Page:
Transition to a 'Green Open Economy': Labour Market Effects and Implications for the Swiss Economy
Third-party funded project
Project title Transition to a 'Green Open Economy': Labour Market Effects and Implications for the Swiss Economy
Principal Investigator(s) Weder, Rolf
Project Members Erhardt, Tobias
Rutzer, Christian
Niggli, Matthias
Organisation / Research unit Departement Wirtschaftswissenschaften / Aussenwirtschaft und Europ. Integration (Weder),
Europainstitut / Europäische Wirtschaft (Weder)
Project start 01.09.2017
Probable end 31.08.2020
Status Active

This research project investigates the labour market challenges associated with stricter Swiss environmental policy, taking into account both the economic and environmental effects of this policy. The project thereby focuses on green jobs and green skills and emphasises Switzerland’s ‘small open economy’ characteristics.The main scientific innovation of this project is to investigate the Swiss labour market in terms of green jobs AND green skills in the context of a small open economy. Investigating jobs and skills required for the transformation towards a green economy should yield new insights regarding the readiness of the Swiss labour market to cope with a transition towards a green economy. Supplying the necessary qualifications will be a central challenge and also condition for success. Hence, deeper knowledge of potential mismatches between demand and supply may help to introduce appropriate measures that enable a successful transition path towards a green economy.The project is structured in three parts. In the first part, we analyse how stricter environmental regulations affect the relative demand for input factors. The main aim of this analysis is to understand the relative importance of labour as an input factor relative to other input factors, such as intermediate inputs or capital investments, in a green economy. With regard to green jobs and skills, we will study (a) to what extent the shift towards a green economy leads to an increased demand for jobs and skills, which are, based on existing studies, commonly labelled as green jobs and skills and (b) whether we can identify an increased demand for new jobs and skills, which are currently not labelled as green jobs and skills. If we find an increased demand for such jobs and skills, we will include them in our final list of green jobs and skills.In the second part, we analyse whether the Swiss labour force can provide the green jobs and skills that are required for the green transformation and/or whether the Swiss education system (private, public) is prepared to provide these skills in the near future. To achieve this, we will (a) quantify and characterise the demand and supply for green jobs and skills, respectively, and bring together demand and supply in order to identify evidence for possible skills shortages and mismatches, (b) focus on migration as a way to acquire the needed skills to cope with a skills shortage or mismatch due to a transition to a green economy, and (c) differentiate the analysis by industry to learn about the relative demand of specific industries for jobs and skills. In the third part, we build on the results of the first two parts and identify possible deficits in green skills in Switzerland’s work force and show under which circumstances this might be a major problem (e.g., in the tradeable sector) or only a minor problem (e.g., under certain requirements in the non-tradeable sector). Next, we put these results together and investigate the relationship between green skills and environmental outcomes in the light of several circumstances, such as migration or the relocation of production. Finally, we show how the supply of green skills has to be adapted in order to meet the future demand for these skills. We thereby show in which fields of education or training course changes need to be made, so that students and/or trainees can obtain the necessary (green) skills to carry out green jobs. The necessary changes in the selected curricula will be identified and analysed in detail. This part thus delivers key insights about which conditions have to be fulfilled for Switzerland’s transition to a green economy so that its resource use reaches a sustainable level, a positive environmental impact can be achieved and the Swiss economy is not overburdened.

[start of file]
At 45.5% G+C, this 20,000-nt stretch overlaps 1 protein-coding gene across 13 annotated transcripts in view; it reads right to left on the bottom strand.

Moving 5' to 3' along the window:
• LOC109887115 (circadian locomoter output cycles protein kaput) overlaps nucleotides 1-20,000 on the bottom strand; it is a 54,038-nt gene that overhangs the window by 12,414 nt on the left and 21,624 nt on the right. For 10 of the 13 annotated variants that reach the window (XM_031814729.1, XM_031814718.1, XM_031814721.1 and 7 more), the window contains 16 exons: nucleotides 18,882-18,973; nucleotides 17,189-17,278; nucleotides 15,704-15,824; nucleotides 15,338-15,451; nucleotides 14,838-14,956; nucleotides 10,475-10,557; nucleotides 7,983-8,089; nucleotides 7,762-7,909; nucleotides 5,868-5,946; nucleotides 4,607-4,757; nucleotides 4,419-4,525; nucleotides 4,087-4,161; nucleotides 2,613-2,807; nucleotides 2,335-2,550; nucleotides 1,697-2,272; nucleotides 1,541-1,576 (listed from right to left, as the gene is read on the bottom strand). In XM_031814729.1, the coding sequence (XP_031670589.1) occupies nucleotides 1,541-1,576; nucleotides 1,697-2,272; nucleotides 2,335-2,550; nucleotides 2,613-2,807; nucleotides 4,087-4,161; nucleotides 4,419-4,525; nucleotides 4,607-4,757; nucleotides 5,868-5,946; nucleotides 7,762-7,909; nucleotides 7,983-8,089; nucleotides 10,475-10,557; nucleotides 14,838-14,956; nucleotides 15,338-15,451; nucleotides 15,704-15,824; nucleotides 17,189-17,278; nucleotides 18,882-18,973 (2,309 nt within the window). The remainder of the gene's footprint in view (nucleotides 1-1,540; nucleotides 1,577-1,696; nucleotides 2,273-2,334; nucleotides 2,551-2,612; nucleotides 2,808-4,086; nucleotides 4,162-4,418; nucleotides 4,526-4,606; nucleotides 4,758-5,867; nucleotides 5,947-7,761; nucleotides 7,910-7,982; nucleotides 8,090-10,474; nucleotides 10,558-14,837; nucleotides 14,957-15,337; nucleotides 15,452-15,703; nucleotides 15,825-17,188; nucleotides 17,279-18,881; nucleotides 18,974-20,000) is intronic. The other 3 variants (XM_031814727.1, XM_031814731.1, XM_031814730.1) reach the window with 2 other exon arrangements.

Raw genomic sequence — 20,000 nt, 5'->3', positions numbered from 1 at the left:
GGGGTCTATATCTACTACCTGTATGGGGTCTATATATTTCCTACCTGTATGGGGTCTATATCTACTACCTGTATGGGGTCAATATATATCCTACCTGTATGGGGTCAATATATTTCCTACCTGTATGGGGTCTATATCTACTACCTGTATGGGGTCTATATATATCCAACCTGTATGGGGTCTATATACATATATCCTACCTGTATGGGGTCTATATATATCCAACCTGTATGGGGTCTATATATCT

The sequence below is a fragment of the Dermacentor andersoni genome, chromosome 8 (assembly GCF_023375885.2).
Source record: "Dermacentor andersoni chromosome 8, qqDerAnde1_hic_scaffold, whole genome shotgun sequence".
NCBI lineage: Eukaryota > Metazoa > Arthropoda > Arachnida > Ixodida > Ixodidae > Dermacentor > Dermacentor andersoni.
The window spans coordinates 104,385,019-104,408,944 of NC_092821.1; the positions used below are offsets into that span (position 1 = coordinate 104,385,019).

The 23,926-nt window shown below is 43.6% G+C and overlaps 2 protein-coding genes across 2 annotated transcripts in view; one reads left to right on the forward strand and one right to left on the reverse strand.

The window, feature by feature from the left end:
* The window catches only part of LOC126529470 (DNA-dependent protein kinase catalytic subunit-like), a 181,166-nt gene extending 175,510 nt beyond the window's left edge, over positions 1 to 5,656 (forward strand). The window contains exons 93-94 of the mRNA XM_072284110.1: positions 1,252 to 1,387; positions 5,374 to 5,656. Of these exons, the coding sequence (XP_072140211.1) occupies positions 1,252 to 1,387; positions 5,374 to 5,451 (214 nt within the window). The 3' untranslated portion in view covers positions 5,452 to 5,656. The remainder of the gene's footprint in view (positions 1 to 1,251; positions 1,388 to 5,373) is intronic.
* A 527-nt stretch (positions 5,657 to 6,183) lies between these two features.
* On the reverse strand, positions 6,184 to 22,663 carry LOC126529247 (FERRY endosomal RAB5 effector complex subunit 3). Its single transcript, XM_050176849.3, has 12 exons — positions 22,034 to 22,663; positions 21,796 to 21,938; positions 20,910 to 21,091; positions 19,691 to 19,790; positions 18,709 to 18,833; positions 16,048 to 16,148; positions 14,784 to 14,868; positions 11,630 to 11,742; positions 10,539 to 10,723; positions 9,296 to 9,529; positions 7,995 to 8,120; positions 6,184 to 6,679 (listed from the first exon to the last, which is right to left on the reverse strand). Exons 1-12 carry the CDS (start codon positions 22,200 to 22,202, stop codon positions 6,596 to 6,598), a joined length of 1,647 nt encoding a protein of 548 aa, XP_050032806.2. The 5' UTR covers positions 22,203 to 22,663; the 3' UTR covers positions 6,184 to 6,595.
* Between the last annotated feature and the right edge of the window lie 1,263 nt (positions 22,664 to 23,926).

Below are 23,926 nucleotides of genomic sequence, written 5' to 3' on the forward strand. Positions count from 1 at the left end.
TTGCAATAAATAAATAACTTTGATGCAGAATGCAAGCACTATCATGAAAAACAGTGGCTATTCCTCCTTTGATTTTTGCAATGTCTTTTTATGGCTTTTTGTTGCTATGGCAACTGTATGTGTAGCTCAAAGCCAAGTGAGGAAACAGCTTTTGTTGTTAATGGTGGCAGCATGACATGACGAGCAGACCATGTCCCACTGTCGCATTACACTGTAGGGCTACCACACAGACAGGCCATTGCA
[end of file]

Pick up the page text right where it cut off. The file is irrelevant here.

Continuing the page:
Financed by Swiss National Science Foundation (SNSF)

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